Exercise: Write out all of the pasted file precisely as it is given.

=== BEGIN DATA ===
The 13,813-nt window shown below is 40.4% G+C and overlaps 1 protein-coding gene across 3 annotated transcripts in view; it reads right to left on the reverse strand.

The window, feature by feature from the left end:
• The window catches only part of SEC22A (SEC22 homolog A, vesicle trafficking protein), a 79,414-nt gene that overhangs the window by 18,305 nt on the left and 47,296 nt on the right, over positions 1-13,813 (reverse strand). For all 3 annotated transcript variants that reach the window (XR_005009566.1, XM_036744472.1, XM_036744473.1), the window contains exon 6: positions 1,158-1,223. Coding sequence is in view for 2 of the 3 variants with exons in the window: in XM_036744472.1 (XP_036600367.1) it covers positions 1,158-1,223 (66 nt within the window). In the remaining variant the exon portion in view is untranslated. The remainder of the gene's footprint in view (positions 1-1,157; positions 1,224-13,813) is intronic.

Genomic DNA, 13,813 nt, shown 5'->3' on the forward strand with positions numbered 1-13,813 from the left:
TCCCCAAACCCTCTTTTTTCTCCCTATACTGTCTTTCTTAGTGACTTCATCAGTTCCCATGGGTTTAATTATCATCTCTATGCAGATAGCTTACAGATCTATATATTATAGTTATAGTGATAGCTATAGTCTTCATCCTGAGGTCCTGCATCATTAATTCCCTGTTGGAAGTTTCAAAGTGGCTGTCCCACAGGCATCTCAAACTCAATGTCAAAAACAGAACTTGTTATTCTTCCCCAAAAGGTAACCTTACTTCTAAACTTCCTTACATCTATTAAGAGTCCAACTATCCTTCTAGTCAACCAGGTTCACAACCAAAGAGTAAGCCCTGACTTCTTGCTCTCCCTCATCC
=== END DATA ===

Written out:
The 13,813-nt window shown below is 40.4% G+C and overlaps 1 protein-coding gene across 3 annotated transcripts in view; it reads right to left on the reverse strand.

The window, feature by feature from the left end:
• The window catches only part of SEC22A (SEC22 homolog A, vesicle trafficking protein), a 79,414-nt gene that overhangs the window by 18,305 nt on the left and 47,296 nt on the right, over positions 1-13,813 (reverse strand). For all 3 annotated transcript variants that reach the window (XR_005009566.1, XM_036744472.1, XM_036744473.1), the window contains exon 6: positions 1,158-1,223. Coding sequence is in view for 2 of the 3 variants with exons in the window: in XM_036744472.1 (XP_036600367.1) it covers positions 1,158-1,223 (66 nt within the window). In the remaining variant the exon portion in view is untranslated. The remainder of the gene's footprint in view (positions 1-1,157; positions 1,224-13,813) is intronic.

Genomic DNA, 13,813 nt, shown 5'->3' on the forward strand with positions numbered 1-13,813 from the left:
TCCCCAAACCCTCTTTTTTCTCCCTATACTGTCTTTCTTAGTGACTTCATCAGTTCCCATGGGTTTAATTATCATCTCTATGCAGATAGCTTACAGATCTATATATTATAGTTATAGTGATAGCTATAGTCTTCATCCTGAGGTCCTGCATCATTAATTCCCTGTTGGAAGTTTCAAAGTGGCTGTCCCACAGGCATCTCAAACTCAATGTCAAAAACAGAACTTGTTATTCTTCCCCAAAAGGTAACCTTACTTCTAAACTTCCTTACATCTATTAAGAGTCCAACTATCCTTCTAGTCAACCAGGTTCACAACCAAAGAGTAAGCCCTGACTTCTTGCTCTCCCTCATCC